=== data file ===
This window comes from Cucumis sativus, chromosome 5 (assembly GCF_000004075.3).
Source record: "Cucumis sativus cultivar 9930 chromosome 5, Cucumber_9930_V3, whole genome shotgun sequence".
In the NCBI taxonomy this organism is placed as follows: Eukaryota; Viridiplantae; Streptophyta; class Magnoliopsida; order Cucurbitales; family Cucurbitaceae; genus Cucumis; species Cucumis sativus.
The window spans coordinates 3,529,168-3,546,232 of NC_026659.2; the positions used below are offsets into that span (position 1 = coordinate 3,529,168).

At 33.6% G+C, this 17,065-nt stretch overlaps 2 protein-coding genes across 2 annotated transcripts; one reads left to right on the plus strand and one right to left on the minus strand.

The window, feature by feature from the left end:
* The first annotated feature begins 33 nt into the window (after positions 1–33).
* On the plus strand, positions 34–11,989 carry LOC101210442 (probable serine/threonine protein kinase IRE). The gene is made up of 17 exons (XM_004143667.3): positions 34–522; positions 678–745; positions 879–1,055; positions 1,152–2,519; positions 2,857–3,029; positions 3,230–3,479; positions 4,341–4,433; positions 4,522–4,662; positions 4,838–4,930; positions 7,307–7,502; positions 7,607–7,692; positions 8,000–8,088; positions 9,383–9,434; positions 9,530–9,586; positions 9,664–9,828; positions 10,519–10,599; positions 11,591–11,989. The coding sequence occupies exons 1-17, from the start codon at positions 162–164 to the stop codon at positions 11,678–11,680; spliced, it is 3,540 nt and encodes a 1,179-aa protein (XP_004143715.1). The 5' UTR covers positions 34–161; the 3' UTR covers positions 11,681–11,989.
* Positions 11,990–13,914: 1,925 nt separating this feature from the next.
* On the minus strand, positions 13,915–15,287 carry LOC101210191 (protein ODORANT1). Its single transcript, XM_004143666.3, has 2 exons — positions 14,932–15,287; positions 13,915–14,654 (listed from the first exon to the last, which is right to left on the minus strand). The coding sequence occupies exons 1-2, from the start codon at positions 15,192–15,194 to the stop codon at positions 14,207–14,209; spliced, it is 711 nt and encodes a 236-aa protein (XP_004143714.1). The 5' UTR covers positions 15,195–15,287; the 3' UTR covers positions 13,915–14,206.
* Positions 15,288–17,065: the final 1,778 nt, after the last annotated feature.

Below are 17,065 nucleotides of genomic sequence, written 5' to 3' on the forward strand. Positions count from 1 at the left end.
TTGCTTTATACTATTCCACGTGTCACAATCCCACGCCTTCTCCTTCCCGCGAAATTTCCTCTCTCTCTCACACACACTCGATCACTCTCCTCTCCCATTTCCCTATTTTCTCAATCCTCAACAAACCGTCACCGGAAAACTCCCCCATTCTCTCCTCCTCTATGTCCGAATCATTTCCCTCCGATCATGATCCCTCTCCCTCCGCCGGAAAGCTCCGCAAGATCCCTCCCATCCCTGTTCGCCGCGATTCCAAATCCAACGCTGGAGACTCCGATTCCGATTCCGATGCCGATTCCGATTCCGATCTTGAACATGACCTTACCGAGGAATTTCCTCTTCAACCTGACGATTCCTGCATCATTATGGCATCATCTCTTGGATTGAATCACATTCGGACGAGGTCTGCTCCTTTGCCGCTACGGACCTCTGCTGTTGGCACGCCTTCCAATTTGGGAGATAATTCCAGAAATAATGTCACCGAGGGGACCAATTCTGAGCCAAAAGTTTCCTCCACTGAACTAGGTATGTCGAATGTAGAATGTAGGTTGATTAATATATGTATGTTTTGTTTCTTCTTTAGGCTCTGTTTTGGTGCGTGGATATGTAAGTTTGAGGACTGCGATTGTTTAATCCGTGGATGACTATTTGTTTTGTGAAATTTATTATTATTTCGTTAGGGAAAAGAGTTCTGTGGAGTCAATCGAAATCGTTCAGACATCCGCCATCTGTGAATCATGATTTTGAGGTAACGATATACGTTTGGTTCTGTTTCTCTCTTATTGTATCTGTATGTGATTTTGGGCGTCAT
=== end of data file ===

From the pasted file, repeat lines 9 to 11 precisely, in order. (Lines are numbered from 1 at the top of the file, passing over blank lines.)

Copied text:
* Positions 11,990–13,914: 1,925 nt separating this feature from the next.
* On the minus strand, positions 13,915–15,287 carry LOC101210191 (protein ODORANT1). Its single transcript, XM_004143666.3, has 2 exons — positions 14,932–15,287; positions 13,915–14,654 (listed from the first exon to the last, which is right to left on the minus strand). The coding sequence occupies exons 1-2, from the start codon at positions 15,192–15,194 to the stop codon at positions 14,207–14,209; spliced, it is 711 nt and encodes a 236-aa protein (XP_004143714.1). The 5' UTR covers positions 15,195–15,287; the 3' UTR covers positions 13,915–14,206.
* Positions 15,288–17,065: the final 1,778 nt, after the last annotated feature.